April 3, 2013

ELIOT: Save the Scoop Shop

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With the legalization of marijuana in Colorado and Washington last November and the popularity of the television series Breaking Bad, it seems like America’s “War on Drugs” is nearing its end. So naturally, there must be a replacement. Over the past couple of years, it has become increasingly apparent on what this war will be waged. We are living in the midst of America’s “War on Ice Cream.”

Everywhere you go, there are more and more frozen yogurt shops while the classic mom and pop scoop shops (internal rhyme — see you there) and your big box equivalents — Cold Stone, Marble Slab and Baskin-Robbins — seem to be disappearing. Why are we waging war on one of the world’s staple desserts, when it is the frozen yogurt that should be the enemy?  I don’t typically take particularly strong stances in my columns, but I am a single-issue voter, and the one issue that really gets me really riled up is the soon-to-be Supreme Court case (I’m sure it’s on the docket): Ice Cream v. Frozen Yogurt.

Jerry Greenfield, of Ben and Jerry’s, gave a talk in Statler Auditorium last night. The thing that stood out to me most from his presentation was that the threat on ice cream is a very real thing. It is also important to note that I am writing this column for Thursday on Tuesday night for my Wednesday deadline —  before the Wednesday night Jerry Greenfield lecture. That is to say, I made up the lesson from the Greenfield talk. I do think though, that frozen yogurt is a real threat to one of the world’s staple desserts.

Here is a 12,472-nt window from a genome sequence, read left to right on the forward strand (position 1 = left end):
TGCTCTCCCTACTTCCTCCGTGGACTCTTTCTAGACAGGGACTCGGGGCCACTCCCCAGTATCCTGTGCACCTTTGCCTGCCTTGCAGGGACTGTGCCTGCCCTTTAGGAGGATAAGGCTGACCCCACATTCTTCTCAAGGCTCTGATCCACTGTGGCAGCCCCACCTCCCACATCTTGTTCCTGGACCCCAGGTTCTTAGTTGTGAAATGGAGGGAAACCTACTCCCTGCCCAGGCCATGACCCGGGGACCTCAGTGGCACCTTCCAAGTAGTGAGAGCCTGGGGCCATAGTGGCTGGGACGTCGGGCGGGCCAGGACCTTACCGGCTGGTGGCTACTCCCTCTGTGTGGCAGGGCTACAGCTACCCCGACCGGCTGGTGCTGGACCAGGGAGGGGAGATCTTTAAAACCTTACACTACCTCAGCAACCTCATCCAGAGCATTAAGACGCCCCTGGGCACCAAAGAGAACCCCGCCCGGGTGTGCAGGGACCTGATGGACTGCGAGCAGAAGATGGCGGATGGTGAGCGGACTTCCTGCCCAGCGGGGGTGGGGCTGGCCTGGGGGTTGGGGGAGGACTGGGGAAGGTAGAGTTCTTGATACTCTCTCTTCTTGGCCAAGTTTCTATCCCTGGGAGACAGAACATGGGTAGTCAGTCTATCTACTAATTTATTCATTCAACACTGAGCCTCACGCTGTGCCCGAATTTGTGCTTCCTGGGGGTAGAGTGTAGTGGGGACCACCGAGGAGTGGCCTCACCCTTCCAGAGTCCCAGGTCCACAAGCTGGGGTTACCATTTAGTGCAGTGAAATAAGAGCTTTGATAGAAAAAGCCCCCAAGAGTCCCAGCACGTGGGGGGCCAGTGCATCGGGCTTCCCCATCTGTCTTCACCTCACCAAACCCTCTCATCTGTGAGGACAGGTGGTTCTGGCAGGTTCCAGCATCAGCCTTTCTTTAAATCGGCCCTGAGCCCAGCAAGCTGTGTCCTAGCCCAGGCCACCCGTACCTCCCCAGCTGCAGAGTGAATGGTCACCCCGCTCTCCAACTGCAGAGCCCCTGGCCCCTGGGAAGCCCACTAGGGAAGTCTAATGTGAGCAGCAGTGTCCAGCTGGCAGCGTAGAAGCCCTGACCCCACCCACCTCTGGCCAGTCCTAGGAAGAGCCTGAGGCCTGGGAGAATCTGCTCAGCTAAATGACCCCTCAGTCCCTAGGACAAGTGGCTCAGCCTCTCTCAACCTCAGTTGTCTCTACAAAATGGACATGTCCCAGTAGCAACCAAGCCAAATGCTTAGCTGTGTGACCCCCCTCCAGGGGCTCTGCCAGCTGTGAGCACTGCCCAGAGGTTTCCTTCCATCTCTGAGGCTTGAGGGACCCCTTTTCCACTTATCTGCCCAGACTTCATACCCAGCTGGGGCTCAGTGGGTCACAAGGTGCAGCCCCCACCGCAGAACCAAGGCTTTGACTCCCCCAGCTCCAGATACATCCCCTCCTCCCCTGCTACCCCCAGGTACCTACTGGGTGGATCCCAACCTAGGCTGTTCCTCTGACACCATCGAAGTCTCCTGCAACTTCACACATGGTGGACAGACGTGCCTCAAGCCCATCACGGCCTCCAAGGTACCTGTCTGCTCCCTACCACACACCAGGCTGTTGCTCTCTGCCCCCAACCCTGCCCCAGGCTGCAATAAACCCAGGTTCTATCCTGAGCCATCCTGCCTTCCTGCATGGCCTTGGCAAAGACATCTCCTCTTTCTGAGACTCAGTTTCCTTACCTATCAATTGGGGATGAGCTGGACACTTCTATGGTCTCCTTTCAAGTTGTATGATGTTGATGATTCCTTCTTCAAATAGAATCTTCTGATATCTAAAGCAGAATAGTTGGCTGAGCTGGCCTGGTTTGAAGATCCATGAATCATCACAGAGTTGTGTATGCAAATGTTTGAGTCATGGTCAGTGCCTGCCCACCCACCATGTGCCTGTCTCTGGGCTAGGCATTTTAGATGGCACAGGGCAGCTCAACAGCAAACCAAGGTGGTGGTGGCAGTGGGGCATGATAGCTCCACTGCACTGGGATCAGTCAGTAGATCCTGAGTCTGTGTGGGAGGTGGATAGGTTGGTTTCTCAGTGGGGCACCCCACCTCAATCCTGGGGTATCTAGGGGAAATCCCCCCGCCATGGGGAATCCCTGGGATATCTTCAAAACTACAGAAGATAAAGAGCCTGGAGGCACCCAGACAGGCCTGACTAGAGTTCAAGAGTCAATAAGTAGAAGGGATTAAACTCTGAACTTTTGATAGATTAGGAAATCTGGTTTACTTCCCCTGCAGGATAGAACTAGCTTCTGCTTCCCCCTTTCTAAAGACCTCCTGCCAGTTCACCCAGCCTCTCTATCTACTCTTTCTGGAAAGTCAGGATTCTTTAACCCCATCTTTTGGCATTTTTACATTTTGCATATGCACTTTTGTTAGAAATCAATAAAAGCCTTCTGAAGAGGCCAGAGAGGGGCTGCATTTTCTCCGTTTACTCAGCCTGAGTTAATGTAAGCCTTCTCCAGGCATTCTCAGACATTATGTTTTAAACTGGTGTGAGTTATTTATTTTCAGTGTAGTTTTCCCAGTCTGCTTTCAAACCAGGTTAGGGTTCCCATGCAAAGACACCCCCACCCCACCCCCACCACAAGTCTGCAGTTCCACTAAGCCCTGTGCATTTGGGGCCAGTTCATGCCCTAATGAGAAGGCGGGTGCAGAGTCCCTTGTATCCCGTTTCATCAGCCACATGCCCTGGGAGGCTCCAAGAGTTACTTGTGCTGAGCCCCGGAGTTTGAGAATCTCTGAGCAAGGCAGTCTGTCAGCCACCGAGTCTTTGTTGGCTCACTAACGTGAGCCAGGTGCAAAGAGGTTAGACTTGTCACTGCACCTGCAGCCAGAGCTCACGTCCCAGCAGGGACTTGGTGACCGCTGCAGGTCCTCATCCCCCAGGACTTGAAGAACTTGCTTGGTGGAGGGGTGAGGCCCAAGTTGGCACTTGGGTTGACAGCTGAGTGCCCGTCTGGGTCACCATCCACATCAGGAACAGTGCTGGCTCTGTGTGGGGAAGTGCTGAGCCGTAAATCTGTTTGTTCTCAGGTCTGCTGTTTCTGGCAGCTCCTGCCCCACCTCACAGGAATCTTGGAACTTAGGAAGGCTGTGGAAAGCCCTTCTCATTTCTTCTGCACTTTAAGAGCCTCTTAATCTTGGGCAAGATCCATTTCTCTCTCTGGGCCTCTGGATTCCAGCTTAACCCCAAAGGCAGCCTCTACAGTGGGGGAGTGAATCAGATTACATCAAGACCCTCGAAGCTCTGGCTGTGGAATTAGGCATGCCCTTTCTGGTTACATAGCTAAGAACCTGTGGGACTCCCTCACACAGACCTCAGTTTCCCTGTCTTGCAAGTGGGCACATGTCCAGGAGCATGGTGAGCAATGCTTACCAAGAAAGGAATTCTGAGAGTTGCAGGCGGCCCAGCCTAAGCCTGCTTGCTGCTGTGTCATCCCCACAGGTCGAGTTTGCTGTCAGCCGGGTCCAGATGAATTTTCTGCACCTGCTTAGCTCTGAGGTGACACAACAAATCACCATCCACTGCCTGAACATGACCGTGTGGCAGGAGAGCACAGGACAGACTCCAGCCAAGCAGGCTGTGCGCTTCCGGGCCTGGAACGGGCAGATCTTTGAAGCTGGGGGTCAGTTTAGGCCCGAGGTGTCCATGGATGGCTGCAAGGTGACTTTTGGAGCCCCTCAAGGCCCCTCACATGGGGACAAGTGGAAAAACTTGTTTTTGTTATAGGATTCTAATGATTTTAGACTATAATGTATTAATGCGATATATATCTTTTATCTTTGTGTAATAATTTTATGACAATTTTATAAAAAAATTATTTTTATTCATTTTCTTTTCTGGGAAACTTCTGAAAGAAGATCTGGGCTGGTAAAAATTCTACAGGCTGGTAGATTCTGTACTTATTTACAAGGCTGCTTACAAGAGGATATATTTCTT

Frozen yogurt is un-American. Think of your experiences purchasing this poor substitute for a frozen treat. Is there any semblance of the artistry that you find in a typical ice cream shop? Do the employees work hard and exercise their forearms scooping the right amount of ice cream from the large buckets under the glass? No. What do you find in a frozen yogurt shop? Typically it is a lot of odd, Jetsons-esque décor and a disinterested teenager whose only function is pressing a button to weigh your disgusting substitute for ice cream and then take your money. If there is one thing that I do not want to see more of in this world, it is lazy teenagers who try to take my money. Ice cream shop employees sing for you to thank you for a tip. Yeah, it might be a little weird and awkward, but at least they’re trying.

You know who liked ice cream more than frozen yogurt? George Washington. George Washington casually dropped $200 just on ice cream in the summer of 1790 (true) — which is about $5,000 (or 1,219,200 calories) of Ben and Jerry’s Ice Cream today (true). At that point, you would basically bleed ice cream. So what if he didn’t have a choice between the two? He ate ice cream, and he is a historical figure. I think that alone should be enough. Frozen yogurt is sugar-free, calorie-free and all other things good free. Most people don’t know it, but the cake that Marie Antoinette told “them” to eat was sugar-free. That’s what “they” got so mad about (not true). It just isn’t natural for things that taste good to be good for us — similar to how nothing that we should do (exercise, studying, etc.) is fun. Ice cream is full of fat and cholesterol and calories that do very little for us AND it is delicious — that is the most natural thing in the world.

I get it. Frozen yogurt is a healthy alternative to its fatty counterpart, ice cream. You can customize it by adding gummy bears, Reese’s cups, chocolate sauce or fruit (… I guess ….) to your liking. It has all the makings of something that could be “cool.” Pinkberry is from California, and California is cool. But it was Andre 3000 who asked, in his 2003 hit single “Hey Ya!” “What’s cooler than being cool?” The answer: Ice cream.

Christo Eliot is a sophomore in the College of Engineering. He may be reached at celiot@cornellsun.com. The Tale of the Dingo at Midnight appears alternate Thursdays this semester.

Original Author: Christo Eliot